At the core of the failure of capitalism is a systematic contradiction between the two most fundamental organizing tendencies of our contemporary life. On the one hand we live within a system of capitalism while, on the other, we simultaneously conceptualize ourselves in accordance with the ideals of democracy. These two structures are, however, completely opposed to each other; they are in a fateful contradiction.

For capitalism is an economic system based on institutionalized greed, self-interest, accumulation, expansion, domination and disregard of the lives of others. It is a system of power in blatant opposition to democracy, which is an order of values that exalts simultaneously the individual’s uniqueness and capacity for cooperative relationships organized on behalf of justice, equality, dignity and universal freedom.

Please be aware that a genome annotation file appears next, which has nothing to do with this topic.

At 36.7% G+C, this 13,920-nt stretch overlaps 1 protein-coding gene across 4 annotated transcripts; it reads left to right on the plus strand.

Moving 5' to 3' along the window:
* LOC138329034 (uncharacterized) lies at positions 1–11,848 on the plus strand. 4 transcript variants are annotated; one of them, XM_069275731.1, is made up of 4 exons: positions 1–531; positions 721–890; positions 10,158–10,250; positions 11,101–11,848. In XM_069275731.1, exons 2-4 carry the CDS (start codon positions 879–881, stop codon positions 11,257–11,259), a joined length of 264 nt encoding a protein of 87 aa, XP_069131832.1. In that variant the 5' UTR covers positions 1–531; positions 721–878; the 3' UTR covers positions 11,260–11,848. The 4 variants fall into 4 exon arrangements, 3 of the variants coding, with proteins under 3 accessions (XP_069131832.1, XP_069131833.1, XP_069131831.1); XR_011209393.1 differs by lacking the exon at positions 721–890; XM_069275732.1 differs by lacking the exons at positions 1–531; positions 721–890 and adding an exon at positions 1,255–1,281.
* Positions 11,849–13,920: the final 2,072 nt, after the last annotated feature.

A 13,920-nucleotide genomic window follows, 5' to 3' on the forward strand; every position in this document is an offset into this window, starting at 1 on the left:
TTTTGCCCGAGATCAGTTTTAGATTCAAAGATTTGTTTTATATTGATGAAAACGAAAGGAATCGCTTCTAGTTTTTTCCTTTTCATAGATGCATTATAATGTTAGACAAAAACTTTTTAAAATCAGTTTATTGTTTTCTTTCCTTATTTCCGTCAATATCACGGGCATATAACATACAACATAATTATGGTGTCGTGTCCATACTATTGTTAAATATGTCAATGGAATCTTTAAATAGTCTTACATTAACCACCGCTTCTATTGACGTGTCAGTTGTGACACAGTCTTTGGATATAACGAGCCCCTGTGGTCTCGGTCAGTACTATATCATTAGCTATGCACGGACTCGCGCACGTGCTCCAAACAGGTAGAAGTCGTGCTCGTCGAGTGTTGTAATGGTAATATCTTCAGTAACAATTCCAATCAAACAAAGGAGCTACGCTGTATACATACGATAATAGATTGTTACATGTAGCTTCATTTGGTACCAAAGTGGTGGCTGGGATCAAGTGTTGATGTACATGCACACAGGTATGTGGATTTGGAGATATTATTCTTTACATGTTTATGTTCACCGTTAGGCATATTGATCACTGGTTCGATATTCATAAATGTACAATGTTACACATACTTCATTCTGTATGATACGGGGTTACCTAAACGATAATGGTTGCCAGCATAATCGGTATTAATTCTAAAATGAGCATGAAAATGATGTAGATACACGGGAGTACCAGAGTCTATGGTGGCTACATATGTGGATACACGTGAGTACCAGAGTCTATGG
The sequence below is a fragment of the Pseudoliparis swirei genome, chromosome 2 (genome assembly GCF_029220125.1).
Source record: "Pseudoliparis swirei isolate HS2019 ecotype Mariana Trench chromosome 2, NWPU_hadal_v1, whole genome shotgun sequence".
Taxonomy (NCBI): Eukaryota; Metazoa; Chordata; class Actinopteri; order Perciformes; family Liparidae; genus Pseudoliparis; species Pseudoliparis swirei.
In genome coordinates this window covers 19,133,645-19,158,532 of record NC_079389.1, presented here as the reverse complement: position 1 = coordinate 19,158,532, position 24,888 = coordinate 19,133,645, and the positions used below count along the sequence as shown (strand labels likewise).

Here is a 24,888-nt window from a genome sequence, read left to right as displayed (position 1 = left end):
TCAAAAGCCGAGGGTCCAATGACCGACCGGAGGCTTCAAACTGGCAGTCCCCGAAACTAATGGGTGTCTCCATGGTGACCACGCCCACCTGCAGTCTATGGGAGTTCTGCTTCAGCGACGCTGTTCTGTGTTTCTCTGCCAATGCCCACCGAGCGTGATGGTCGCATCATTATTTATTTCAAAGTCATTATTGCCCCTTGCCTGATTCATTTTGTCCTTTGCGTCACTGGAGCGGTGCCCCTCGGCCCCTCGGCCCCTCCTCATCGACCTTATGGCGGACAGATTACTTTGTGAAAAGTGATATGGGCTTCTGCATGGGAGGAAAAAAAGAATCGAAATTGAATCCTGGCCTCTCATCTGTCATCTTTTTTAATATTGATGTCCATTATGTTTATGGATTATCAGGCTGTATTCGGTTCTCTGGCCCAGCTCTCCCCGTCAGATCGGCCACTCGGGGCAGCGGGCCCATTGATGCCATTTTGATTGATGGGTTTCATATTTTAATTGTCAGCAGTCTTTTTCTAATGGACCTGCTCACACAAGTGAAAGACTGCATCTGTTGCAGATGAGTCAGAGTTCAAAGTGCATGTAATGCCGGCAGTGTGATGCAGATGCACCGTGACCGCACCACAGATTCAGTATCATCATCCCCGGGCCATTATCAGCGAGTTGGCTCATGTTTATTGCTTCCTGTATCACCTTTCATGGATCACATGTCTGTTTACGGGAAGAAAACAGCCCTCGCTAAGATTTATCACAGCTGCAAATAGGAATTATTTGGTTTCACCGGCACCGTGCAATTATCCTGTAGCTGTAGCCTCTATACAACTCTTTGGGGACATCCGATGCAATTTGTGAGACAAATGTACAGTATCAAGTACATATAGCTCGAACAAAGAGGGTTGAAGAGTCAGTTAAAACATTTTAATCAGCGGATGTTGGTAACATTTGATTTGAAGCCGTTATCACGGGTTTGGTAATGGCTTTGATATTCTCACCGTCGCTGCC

How has The United States been able to integrate two systems so fundamentally at odds with each other, so antagonistic to each other’s motive and meaning, so radically in opposition? When all the falsehood and terrible mystification is pierced and suspended, when the truth fights through the veil of manipulated pretense and self-serving hypocrisy, casting aside, if only briefly, the horrible facade of false consciousness and organized dishonesty, one overriding fact looms portentously above the manipulated mystification of the populace.